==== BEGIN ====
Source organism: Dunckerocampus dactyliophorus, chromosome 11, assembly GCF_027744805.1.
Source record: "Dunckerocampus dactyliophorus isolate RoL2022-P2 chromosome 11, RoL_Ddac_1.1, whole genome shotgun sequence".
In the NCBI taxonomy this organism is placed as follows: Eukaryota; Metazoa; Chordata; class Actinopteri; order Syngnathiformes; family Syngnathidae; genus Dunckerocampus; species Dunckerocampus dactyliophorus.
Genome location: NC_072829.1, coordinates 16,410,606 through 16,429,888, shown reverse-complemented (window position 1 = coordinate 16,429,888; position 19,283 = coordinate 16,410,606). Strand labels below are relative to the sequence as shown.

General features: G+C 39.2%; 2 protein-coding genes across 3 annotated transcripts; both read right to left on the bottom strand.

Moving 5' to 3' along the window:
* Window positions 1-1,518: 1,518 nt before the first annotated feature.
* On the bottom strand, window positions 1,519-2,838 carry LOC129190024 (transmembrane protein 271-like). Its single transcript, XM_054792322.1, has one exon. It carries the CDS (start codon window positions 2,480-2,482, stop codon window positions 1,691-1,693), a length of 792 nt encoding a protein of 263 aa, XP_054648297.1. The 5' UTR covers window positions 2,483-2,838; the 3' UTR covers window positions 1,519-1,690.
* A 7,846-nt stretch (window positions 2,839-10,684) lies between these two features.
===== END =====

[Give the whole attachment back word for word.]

Source organism: Dunckerocampus dactyliophorus, chromosome 11, assembly GCF_027744805.1.
Source record: "Dunckerocampus dactyliophorus isolate RoL2022-P2 chromosome 11, RoL_Ddac_1.1, whole genome shotgun sequence".
In the NCBI taxonomy this organism is placed as follows: Eukaryota; Metazoa; Chordata; class Actinopteri; order Syngnathiformes; family Syngnathidae; genus Dunckerocampus; species Dunckerocampus dactyliophorus.
Genome location: NC_072829.1, coordinates 16,410,606 through 16,429,888, shown reverse-complemented (window position 1 = coordinate 16,429,888; position 19,283 = coordinate 16,410,606). Strand labels below are relative to the sequence as shown.

General features: G+C 39.2%; 2 protein-coding genes across 3 annotated transcripts; both read right to left on the bottom strand.

Moving 5' to 3' along the window:
* Window positions 1-1,518: 1,518 nt before the first annotated feature.
* On the bottom strand, window positions 1,519-2,838 carry LOC129190024 (transmembrane protein 271-like). Its single transcript, XM_054792322.1, has one exon. It carries the CDS (start codon window positions 2,480-2,482, stop codon window positions 1,691-1,693), a length of 792 nt encoding a protein of 263 aa, XP_054648297.1. The 5' UTR covers window positions 2,483-2,838; the 3' UTR covers window positions 1,519-1,690.
* A 7,846-nt stretch (window positions 2,839-10,684) lies between these two features.